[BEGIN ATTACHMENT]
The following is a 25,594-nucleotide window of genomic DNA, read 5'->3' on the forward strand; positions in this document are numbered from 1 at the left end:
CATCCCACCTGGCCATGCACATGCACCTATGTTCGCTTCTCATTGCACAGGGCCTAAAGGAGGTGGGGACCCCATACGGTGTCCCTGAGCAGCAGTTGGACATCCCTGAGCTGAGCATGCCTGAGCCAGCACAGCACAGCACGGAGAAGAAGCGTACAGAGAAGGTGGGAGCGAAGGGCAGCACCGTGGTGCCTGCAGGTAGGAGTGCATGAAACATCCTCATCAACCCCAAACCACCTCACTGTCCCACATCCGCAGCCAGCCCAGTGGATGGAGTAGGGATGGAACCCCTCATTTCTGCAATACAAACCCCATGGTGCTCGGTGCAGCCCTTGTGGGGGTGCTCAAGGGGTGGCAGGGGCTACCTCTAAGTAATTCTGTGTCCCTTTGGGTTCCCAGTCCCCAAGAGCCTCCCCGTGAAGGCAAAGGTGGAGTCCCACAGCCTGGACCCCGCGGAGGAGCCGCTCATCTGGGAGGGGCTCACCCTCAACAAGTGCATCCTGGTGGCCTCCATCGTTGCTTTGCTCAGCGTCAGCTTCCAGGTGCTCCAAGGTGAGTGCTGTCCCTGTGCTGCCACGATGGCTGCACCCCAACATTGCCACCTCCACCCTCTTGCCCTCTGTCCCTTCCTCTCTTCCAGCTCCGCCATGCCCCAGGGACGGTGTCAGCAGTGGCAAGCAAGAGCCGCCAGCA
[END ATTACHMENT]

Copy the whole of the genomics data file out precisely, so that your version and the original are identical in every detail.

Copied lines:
The following is a 25,594-nucleotide window of genomic DNA, read 5'->3' on the forward strand; positions in this document are numbered from 1 at the left end:
CATCCCACCTGGCCATGCACATGCACCTATGTTCGCTTCTCATTGCACAGGGCCTAAAGGAGGTGGGGACCCCATACGGTGTCCCTGAGCAGCAGTTGGACATCCCTGAGCTGAGCATGCCTGAGCCAGCACAGCACAGCACGGAGAAGAAGCGTACAGAGAAGGTGGGAGCGAAGGGCAGCACCGTGGTGCCTGCAGGTAGGAGTGCATGAAACATCCTCATCAACCCCAAACCACCTCACTGTCCCACATCCGCAGCCAGCCCAGTGGATGGAGTAGGGATGGAACCCCTCATTTCTGCAATACAAACCCCATGGTGCTCGGTGCAGCCCTTGTGGGGGTGCTCAAGGGGTGGCAGGGGCTACCTCTAAGTAATTCTGTGTCCCTTTGGGTTCCCAGTCCCCAAGAGCCTCCCCGTGAAGGCAAAGGTGGAGTCCCACAGCCTGGACCCCGCGGAGGAGCCGCTCATCTGGGAGGGGCTCACCCTCAACAAGTGCATCCTGGTGGCCTCCATCGTTGCTTTGCTCAGCGTCAGCTTCCAGGTGCTCCAAGGTGAGTGCTGTCCCTGTGCTGCCACGATGGCTGCACCCCAACATTGCCACCTCCACCCTCTTGCCCTCTGTCCCTTCCTCTCTTCCAGCTCCGCCATGCCCCAGGGACGGTGTCAGCAGTGGCAAGCAAGAGCCGCCAGCA